NNUH a top performer for lifesaving heart attack treatment

The Norfolk and Norwich University Hospital is one of the top performers in the country for quickly administering a lifesaving drug treatment for heart attack victims within a ’vital golden half hour’.

Latest figures from the Department of Health show NNUH has one of the best “door to needle” times in the NHS – with 92 per cent of heart attack patients being given thrombolysis drugs by injection within half an hour. Thrombolysis is only suitable for those people who have definitely had a heart attack – otherwise the drug may harm them.  

That makes the skilled job of diagnosing the need for thrombolysis early and administering the drug quickly especially important. The improvement in performance is down to the hard work and dedication of the hospital A&E and Coronary Care staff working with East Anglian Ambulance paramedics and the Anglia Coronary Heart Disease collaborative. A series of recent changes has led to the recent record performance including:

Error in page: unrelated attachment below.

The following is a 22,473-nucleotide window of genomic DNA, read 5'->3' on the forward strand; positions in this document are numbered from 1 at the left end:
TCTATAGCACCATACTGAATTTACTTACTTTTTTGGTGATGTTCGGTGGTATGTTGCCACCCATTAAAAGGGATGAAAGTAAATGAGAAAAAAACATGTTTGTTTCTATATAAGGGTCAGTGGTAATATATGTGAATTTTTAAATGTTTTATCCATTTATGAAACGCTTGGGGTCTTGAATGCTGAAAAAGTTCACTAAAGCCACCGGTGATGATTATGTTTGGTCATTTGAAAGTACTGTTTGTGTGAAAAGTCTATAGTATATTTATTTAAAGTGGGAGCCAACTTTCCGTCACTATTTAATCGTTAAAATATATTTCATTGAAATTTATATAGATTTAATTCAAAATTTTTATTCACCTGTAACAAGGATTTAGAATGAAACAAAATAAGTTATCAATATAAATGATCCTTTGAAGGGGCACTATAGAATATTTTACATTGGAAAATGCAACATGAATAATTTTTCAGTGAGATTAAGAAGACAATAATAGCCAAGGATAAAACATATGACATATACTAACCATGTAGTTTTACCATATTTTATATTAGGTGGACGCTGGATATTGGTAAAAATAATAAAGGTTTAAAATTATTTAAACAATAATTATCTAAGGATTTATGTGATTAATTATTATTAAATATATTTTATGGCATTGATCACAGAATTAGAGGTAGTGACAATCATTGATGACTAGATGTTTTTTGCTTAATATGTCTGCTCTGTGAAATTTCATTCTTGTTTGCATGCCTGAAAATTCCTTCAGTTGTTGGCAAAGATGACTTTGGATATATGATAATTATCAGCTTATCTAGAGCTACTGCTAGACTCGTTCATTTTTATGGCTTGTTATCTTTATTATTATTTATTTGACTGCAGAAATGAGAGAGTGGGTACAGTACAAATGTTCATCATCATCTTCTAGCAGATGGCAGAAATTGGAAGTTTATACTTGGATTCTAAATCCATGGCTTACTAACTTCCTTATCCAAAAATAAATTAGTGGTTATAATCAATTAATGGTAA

• Paramedics can now beam electrocardiographs (ECGs) from ambulances to the NNUH so coronary specialists can diagnose while the patient is en route
  •  Where patients are definitely known to need thrombolysis they are admitted direct to NNUH's Coronary Care Unit
  • Nurses have been specially trained to administer thrombolysis drugs
  • Staff in A&E have been specially trained to diagnose and deal with patients needing thrombolysis.   

 “Our door to needle times have improved dramatically over the last year and although the development of nurse led thrombolysis has helped as well as the introduction of ECG telemetry from the ambulance paramedics, by far the most important factor has been the close co-operation between the Thrombolysis Nurses on our Coronary Care Unit and the staff in the A&E department which is where the majority of patients with myocardial infarction arrive.  

 "Thanks to this close co-operation and the enthusiasm of members of the A&E staff there is now a general awareness that seconds saved here and seconds saved there all add up and that in particular it is vital to get an ECG performed within minutes of the patient's arrival and then equally important to get it seen immediately by someone capable of making the decision to thrombolyse," said Dr Tony Page, clinical director for Cardiology, Norfolk and Norwich University Hospital.  

Media contacts: Andrew Stronach or Hayley Gerrard at NNUH on 01603 287200.

Wednesday 10th of March 2004 11:54:00 AM